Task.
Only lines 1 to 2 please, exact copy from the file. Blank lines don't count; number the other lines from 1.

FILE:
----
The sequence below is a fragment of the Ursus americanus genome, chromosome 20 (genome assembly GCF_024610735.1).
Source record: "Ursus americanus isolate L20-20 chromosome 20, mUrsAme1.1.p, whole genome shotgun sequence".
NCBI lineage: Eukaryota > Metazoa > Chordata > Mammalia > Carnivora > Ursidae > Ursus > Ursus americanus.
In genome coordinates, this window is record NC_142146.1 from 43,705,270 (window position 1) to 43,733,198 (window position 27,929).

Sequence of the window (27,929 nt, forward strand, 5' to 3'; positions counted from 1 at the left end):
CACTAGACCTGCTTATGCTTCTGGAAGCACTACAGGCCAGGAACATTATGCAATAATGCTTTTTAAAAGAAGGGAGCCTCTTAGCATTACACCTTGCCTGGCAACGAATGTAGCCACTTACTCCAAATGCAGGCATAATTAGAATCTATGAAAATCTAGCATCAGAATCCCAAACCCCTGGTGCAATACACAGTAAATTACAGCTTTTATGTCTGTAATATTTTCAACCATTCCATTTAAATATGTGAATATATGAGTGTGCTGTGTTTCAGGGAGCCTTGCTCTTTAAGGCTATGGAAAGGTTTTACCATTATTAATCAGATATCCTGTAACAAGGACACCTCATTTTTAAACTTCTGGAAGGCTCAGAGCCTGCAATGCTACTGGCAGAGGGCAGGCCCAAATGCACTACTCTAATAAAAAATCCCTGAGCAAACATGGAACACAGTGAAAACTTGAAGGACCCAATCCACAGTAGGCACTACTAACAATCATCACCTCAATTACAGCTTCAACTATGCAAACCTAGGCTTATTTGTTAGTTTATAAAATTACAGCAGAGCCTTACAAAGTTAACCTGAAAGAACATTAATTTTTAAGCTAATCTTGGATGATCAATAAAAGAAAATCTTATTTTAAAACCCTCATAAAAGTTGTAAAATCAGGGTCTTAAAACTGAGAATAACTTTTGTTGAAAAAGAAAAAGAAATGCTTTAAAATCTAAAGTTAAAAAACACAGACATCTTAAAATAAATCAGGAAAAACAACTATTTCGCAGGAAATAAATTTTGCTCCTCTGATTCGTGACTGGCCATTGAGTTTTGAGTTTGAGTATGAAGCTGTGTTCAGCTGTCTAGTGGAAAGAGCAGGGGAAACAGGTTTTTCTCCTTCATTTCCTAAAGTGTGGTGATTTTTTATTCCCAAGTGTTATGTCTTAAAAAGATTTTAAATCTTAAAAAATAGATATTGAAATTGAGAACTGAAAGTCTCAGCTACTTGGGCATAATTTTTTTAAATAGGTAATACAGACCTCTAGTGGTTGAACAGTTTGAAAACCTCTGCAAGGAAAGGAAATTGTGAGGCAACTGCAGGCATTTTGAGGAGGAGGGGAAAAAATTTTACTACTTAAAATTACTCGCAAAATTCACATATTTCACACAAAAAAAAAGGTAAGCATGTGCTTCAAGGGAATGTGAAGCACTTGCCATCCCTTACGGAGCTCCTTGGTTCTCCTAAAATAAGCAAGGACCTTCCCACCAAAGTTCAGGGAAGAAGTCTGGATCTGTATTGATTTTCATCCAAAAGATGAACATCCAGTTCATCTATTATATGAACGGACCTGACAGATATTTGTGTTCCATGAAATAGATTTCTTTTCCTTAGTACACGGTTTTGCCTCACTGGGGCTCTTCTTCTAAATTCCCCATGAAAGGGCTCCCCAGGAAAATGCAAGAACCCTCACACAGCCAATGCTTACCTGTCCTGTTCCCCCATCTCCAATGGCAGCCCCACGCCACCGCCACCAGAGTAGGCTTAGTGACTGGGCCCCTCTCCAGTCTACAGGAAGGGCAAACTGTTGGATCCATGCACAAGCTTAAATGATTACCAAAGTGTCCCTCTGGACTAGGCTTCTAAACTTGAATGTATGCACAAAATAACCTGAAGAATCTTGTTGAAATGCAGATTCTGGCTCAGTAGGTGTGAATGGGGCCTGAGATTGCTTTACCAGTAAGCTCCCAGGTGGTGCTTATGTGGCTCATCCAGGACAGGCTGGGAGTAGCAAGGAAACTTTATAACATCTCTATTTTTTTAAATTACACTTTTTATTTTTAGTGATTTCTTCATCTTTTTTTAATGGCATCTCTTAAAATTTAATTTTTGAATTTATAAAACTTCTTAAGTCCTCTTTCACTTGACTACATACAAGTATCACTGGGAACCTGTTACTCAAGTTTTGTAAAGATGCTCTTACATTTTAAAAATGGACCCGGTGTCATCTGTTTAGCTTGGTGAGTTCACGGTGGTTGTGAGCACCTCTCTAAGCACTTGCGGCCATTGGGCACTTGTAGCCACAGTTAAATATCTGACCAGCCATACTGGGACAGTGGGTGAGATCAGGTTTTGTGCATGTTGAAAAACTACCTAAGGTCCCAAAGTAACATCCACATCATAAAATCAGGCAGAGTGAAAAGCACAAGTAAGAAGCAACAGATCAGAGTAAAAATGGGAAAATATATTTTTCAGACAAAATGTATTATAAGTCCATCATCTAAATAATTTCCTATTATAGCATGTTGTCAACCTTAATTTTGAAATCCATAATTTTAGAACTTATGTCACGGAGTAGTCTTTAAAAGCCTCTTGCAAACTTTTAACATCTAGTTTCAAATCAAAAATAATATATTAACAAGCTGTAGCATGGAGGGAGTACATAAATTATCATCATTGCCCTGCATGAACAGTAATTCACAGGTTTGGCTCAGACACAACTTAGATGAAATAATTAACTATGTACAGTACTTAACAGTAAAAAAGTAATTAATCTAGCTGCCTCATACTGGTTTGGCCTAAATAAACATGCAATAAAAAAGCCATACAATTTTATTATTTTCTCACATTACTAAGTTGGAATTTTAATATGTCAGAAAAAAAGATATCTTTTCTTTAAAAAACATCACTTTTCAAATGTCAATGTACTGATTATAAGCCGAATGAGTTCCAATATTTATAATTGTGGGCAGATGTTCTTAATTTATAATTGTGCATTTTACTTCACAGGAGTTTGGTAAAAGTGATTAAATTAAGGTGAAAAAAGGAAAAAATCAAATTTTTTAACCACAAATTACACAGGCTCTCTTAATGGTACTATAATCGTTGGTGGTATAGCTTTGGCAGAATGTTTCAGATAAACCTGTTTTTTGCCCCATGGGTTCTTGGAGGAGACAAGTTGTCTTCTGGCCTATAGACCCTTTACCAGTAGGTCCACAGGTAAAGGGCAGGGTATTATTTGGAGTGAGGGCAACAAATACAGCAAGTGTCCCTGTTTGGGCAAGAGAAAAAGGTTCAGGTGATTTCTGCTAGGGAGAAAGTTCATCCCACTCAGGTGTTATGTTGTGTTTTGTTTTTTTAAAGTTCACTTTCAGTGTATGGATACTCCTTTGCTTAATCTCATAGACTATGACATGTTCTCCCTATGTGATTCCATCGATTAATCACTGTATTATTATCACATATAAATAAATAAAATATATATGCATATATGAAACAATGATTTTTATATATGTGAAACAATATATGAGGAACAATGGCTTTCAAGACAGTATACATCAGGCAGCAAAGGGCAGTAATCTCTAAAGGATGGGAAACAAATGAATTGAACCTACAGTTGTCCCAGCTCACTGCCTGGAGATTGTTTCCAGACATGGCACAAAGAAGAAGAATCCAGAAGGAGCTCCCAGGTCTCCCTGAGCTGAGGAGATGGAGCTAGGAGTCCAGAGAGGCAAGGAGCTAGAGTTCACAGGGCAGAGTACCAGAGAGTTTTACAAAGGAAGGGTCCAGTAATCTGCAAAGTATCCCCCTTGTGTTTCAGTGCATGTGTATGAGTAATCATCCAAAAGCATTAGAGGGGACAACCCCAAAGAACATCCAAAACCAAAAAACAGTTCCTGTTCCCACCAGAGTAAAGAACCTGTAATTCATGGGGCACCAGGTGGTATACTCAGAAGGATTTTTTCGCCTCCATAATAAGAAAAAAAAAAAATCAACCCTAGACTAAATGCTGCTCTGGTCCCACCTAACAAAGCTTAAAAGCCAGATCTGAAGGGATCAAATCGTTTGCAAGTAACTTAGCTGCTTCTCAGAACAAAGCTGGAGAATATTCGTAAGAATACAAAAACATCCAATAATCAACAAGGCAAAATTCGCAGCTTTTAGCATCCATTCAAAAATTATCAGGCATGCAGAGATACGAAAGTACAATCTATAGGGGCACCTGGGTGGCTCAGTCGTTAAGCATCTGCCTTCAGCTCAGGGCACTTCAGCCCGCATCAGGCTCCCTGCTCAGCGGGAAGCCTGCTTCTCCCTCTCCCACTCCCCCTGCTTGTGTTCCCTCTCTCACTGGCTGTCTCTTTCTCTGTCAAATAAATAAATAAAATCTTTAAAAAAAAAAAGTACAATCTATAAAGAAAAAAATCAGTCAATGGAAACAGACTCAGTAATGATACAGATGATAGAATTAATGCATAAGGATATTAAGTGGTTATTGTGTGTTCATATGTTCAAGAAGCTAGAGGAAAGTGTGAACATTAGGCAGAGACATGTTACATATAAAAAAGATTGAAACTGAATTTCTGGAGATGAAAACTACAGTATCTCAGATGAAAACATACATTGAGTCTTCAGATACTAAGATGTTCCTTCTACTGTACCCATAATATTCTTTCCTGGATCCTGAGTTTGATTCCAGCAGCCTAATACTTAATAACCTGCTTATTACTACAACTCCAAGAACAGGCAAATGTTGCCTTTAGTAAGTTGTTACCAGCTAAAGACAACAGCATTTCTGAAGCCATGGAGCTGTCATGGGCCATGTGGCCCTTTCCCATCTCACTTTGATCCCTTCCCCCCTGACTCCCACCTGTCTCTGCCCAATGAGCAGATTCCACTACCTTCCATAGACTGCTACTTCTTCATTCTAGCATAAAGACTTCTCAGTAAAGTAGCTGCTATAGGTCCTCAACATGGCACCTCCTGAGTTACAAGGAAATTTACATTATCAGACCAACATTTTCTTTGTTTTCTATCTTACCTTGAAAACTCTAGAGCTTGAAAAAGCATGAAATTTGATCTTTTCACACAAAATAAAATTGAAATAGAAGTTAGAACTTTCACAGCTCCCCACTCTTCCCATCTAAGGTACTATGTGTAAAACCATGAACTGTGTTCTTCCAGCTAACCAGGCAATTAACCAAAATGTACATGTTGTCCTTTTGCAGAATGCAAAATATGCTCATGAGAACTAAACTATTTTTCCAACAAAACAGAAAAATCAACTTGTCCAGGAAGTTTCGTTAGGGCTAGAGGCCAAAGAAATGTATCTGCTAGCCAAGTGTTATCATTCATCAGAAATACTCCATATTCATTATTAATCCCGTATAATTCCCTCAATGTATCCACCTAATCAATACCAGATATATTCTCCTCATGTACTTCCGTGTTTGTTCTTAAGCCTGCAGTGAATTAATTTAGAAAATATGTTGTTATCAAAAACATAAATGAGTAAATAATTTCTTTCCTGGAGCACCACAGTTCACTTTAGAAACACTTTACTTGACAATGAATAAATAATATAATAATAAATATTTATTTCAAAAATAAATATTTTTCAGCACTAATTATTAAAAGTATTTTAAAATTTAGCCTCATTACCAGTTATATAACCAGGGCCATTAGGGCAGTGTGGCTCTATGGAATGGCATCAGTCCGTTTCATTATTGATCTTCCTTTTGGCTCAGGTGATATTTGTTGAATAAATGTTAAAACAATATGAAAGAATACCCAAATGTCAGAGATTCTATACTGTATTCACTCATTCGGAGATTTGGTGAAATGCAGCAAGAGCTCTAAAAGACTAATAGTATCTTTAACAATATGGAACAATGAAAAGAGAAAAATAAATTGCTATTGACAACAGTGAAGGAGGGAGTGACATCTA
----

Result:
The sequence below is a fragment of the Ursus americanus genome, chromosome 20 (genome assembly GCF_024610735.1).
Source record: "Ursus americanus isolate L20-20 chromosome 20, mUrsAme1.1.p, whole genome shotgun sequence".